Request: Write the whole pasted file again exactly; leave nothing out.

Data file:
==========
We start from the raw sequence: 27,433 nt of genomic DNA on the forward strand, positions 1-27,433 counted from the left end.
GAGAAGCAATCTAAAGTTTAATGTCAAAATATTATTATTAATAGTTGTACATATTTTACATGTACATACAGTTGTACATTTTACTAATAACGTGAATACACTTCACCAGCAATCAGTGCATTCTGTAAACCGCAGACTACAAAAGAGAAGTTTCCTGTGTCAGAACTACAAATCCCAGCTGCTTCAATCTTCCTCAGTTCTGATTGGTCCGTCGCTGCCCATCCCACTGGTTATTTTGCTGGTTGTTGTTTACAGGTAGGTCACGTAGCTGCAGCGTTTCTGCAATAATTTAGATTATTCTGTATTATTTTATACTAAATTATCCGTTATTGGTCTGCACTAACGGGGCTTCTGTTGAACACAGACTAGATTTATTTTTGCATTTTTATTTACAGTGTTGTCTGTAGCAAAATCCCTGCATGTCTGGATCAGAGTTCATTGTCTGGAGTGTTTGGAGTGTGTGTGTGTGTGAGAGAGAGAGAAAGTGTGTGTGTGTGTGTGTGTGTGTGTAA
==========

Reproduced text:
We start from the raw sequence: 27,433 nt of genomic DNA on the forward strand, positions 1-27,433 counted from the left end.
GAGAAGCAATCTAAAGTTTAATGTCAAAATATTATTATTAATAGTTGTACATATTTTACATGTACATACAGTTGTACATTTTACTAATAACGTGAATACACTTCACCAGCAATCAGTGCATTCTGTAAACCGCAGACTACAAAAGAGAAGTTTCCTGTGTCAGAACTACAAATCCCAGCTGCTTCAATCTTCCTCAGTTCTGATTGGTCCGTCGCTGCCCATCCCACTGGTTATTTTGCTGGTTGTTGTTTACAGGTAGGTCACGTAGCTGCAGCGTTTCTGCAATAATTTAGATTATTCTGTATTATTTTATACTAAATTATCCGTTATTGGTCTGCACTAACGGGGCTTCTGTTGAACACAGACTAGATTTATTTTTGCATTTTTATTTACAGTGTTGTCTGTAGCAAAATCCCTGCATGTCTGGATCAGAGTTCATTGTCTGGAGTGTTTGGAGTGTGTGTGTGTGTGAGAGAGAGAGAAAGTGTGTGTGTGTGTGTGTGTGTGTGTAA